How NOT to do SEO? Here are some of the worst offenders
Only one thing is certain in SEO: things change. It’s a moveable feast. Just when you thought you’d nailed it, Google messes with its search algorithm and suddenly you’ve got a load more work to do. Some of the things that were perfectly OK in the past are suddenly big no-nos. It’s all part of the normal search engine optimisation territory It can also be scary. Get it wrong and your entire website can be sandboxed by Google while they figure out what do to with you. You might have some of your pages de-indexed so nobody can find them, or even suffer an outright ban. So what are the top 8 old-school SEO techniques to avoid in 2017?
Stop your spammy guest blogging shenanigans
In 2014, Matt Cutts announced the end of guest blogging for link building purposes. It’s a long time ago, but people still do it. Legitimate guest blogging remains important for SEO as long as there are no spammy link building techniques hidden in there. Don’t publish low quality or irrelevant guest posts, add irrelevant guest post links or over-optimise the anchor text and you should be fine. If someone emails you offering a less-than-relevant guest post, say no.
Don’t venture anywhere near keyword stuffing
In the olden days all you had to do was mention a keyword multiple times on a page and Google would zoom the page into a top of page 1 search position. Your content didn’t even have to make any sense. But they soon wised up, and keyword stuffing has been a no go area for a good many years. Sadly a lot of marketers don’t seem to realise, and are carrying on regardless even though Google and the rest are very good at spotting it.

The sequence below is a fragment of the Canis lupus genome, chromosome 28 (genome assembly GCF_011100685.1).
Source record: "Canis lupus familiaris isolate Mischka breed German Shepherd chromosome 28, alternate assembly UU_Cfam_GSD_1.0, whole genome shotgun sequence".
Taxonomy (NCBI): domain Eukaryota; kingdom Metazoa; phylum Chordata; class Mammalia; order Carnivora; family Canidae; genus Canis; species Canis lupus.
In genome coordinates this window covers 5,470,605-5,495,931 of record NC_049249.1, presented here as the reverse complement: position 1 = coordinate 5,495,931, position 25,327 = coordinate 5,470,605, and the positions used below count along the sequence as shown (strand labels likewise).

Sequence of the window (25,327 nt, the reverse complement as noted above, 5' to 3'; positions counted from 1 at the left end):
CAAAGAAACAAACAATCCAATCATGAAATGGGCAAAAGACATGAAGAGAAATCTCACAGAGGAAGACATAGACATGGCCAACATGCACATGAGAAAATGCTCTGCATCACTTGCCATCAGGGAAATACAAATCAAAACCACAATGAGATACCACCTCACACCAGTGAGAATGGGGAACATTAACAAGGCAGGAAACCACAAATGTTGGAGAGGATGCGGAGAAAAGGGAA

Like every attempt made to play the system and manipulate the search results, stuffing keywords like a person possessed usually ends in disaster. It’s a black-hat SEO technique and if you get caught Google’s staff will manually remove your site from the index. You’ll get a notification in the Search Console, and it’s possible to have your site reconsidered for inclusion, but why go there in the first place when it can easily trash your business?
Steer well clear of reciprocal links
Link exchange only worked for a short while. It has long been seen as a black hat SEO tactic. Now that reciprocal links cancel each other out, it’s no good exchanging links with a bunch of other websites and expecting to generate a load more traffic.
Link building has always been a sensitive matter. It’s really easy to get it wrong and suffer a ban. Think back to 2012 when Google first released their Penguin update in an effort to identify and punish marketers who manipulated links. It’s possible to disavow bad links, of course, but again, why court trouble in the first place? Instead do the decent thing and do your best to attract worthwhile links from trusted sites by creating excellent content and sharing it wisely on social media.
Never make spammy comments in blogs and forums
Comment spam was rumbled a long time ago, but some people still do it. It involves making a comment on a relevant – or less than relevant – blog post or in a forum and including a link back to your site. You can even use automated scripts to import comments in bulk to thousands of blogs and forums at a time. You will eventually get banned from the places you submit meaningless comments to. And you’ll only be generating poor quality links to your site anyway, which won’t do you any SEO favours. So don’t waste your time. The same goes for auto-submitting your site to multiple online directories to generate more backlinks. Many directories come with a very poor authority score, which can do more marketing harm than good.